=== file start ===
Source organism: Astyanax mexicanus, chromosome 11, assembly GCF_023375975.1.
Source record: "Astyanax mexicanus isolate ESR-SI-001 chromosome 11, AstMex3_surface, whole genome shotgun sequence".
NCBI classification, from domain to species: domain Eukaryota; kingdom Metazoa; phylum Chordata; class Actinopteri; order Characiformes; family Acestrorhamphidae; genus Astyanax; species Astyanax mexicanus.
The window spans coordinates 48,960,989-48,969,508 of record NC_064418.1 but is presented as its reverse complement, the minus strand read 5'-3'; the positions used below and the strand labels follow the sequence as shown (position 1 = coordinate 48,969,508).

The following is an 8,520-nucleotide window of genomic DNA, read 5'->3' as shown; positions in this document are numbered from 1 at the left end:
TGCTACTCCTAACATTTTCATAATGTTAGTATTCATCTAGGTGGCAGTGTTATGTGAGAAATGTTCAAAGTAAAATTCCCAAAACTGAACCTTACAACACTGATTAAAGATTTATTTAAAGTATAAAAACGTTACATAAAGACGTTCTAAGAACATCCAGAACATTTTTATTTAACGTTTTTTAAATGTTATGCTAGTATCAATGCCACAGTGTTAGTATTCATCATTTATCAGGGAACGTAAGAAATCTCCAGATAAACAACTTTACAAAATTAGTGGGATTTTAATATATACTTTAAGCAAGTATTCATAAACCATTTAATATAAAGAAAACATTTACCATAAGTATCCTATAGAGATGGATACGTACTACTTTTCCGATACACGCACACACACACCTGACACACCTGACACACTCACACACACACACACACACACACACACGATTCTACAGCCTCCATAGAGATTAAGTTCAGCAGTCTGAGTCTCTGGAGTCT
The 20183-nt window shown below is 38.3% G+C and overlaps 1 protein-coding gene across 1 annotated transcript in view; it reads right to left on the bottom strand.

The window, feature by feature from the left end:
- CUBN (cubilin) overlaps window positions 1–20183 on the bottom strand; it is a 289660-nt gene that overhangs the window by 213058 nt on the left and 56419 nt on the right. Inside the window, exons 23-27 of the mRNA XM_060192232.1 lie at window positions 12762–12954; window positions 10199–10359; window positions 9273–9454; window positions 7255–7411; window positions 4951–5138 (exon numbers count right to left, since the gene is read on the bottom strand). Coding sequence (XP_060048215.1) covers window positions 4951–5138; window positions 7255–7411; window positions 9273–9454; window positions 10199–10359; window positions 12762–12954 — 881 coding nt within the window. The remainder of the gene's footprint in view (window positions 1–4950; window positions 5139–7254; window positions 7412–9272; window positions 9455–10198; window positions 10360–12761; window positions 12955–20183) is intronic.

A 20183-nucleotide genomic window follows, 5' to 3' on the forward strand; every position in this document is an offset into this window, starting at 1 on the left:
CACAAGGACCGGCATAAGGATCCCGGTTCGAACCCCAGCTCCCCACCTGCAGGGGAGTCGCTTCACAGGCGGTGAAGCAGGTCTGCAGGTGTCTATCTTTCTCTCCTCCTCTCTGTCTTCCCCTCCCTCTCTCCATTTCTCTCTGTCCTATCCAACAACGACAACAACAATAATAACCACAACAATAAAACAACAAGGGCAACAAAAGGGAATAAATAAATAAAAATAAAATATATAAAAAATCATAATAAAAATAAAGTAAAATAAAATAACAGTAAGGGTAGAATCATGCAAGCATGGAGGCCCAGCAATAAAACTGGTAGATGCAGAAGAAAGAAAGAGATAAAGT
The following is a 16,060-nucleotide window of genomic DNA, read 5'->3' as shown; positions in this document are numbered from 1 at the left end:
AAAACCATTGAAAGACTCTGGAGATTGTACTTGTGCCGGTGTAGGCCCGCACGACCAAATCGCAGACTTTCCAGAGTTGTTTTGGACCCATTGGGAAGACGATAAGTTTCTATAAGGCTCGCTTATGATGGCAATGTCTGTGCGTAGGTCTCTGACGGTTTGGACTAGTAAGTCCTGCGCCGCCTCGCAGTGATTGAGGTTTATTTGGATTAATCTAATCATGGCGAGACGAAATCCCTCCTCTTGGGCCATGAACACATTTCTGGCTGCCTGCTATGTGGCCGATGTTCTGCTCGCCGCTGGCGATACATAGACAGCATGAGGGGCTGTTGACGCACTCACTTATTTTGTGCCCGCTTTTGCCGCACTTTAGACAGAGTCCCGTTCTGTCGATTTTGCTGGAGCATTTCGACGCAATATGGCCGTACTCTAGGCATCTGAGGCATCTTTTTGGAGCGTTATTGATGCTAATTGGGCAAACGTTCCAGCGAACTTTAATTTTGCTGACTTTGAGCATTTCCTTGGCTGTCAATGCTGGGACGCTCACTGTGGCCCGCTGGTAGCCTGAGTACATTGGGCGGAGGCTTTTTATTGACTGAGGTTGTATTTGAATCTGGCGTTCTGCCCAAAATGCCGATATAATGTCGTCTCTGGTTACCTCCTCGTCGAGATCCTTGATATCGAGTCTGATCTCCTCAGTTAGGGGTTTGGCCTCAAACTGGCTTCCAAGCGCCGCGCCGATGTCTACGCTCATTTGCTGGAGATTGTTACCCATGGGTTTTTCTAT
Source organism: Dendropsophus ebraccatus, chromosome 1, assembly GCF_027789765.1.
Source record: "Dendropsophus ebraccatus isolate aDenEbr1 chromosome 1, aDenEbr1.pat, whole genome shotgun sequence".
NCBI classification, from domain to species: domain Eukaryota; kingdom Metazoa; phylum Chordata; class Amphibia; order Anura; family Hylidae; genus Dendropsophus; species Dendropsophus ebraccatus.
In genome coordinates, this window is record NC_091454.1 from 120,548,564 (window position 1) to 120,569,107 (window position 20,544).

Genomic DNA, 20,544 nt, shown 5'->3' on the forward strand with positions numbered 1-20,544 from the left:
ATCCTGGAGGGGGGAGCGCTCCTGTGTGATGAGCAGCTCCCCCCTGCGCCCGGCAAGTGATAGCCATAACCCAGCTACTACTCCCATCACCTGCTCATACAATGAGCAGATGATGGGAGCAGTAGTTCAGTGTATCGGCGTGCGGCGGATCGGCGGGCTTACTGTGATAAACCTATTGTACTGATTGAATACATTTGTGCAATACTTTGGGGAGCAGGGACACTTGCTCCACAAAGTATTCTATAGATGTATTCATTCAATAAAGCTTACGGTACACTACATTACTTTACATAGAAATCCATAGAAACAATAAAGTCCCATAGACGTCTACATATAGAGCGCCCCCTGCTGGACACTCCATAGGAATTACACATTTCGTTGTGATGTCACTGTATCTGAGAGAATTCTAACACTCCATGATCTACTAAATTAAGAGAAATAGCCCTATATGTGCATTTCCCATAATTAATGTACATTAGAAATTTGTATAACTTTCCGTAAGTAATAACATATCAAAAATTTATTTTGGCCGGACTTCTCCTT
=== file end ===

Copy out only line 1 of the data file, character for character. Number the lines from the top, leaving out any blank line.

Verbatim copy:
Source organism: Astyanax mexicanus, chromosome 11, assembly GCF_023375975.1.